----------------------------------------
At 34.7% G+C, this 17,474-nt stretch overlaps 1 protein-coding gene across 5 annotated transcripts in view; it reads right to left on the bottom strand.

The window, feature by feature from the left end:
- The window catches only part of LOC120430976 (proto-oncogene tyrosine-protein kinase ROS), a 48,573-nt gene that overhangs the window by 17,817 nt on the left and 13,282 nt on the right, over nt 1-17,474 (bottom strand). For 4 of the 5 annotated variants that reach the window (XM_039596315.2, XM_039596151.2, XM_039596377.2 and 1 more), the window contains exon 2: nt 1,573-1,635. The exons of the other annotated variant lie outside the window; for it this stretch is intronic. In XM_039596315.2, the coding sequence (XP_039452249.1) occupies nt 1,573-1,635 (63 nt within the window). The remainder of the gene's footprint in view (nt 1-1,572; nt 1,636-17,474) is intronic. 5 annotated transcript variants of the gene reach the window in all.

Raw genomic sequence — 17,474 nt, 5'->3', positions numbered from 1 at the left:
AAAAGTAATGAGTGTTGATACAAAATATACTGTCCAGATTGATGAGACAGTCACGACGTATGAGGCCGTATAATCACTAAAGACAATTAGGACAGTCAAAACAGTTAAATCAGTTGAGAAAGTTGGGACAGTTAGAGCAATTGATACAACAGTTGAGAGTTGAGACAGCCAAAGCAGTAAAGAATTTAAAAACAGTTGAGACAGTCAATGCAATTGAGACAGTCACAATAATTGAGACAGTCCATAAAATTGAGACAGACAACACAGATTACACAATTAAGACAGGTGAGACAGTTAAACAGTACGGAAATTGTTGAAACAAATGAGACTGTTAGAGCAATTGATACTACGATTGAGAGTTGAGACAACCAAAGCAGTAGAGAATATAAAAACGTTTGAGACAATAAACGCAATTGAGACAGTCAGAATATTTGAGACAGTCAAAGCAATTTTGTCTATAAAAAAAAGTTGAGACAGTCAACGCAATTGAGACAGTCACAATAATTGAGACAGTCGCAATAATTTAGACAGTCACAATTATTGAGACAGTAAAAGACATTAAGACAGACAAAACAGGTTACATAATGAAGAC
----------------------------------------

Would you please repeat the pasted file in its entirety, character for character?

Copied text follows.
At 34.7% G+C, this 17,474-nt stretch overlaps 1 protein-coding gene across 5 annotated transcripts in view; it reads right to left on the bottom strand.

The window, feature by feature from the left end:
- The window catches only part of LOC120430976 (proto-oncogene tyrosine-protein kinase ROS), a 48,573-nt gene that overhangs the window by 17,817 nt on the left and 13,282 nt on the right, over nt 1-17,474 (bottom strand). For 4 of the 5 annotated variants that reach the window (XM_039596315.2, XM_039596151.2, XM_039596377.2 and 1 more), the window contains exon 2: nt 1,573-1,635. The exons of the other annotated variant lie outside the window; for it this stretch is intronic. In XM_039596315.2, the coding sequence (XP_039452249.1) occupies nt 1,573-1,635 (63 nt within the window). The remainder of the gene's footprint in view (nt 1-1,572; nt 1,636-17,474) is intronic. 5 annotated transcript variants of the gene reach the window in all.

Raw genomic sequence — 17,474 nt, 5'->3', positions numbered from 1 at the left:
AAAAGTAATGAGTGTTGATACAAAATATACTGTCCAGATTGATGAGACAGTCACGACGTATGAGGCCGTATAATCACTAAAGACAATTAGGACAGTCAAAACAGTTAAATCAGTTGAGAAAGTTGGGACAGTTAGAGCAATTGATACAACAGTTGAGAGTTGAGACAGCCAAAGCAGTAAAGAATTTAAAAACAGTTGAGACAGTCAATGCAATTGAGACAGTCACAATAATTGAGACAGTCCATAAAATTGAGACAGACAACACAGATTACACAATTAAGACAGGTGAGACAGTTAAACAGTACGGAAATTGTTGAAACAAATGAGACTGTTAGAGCAATTGATACTACGATTGAGAGTTGAGACAACCAAAGCAGTAGAGAATATAAAAACGTTTGAGACAATAAACGCAATTGAGACAGTCAGAATATTTGAGACAGTCAAAGCAATTTTGTCTATAAAAAAAAGTTGAGACAGTCAACGCAATTGAGACAGTCACAATAATTGAGACAGTCGCAATAATTTAGACAGTCACAATTATTGAGACAGTAAAAGACATTAAGACAGACAAAACAGGTTACATAATGAAGAC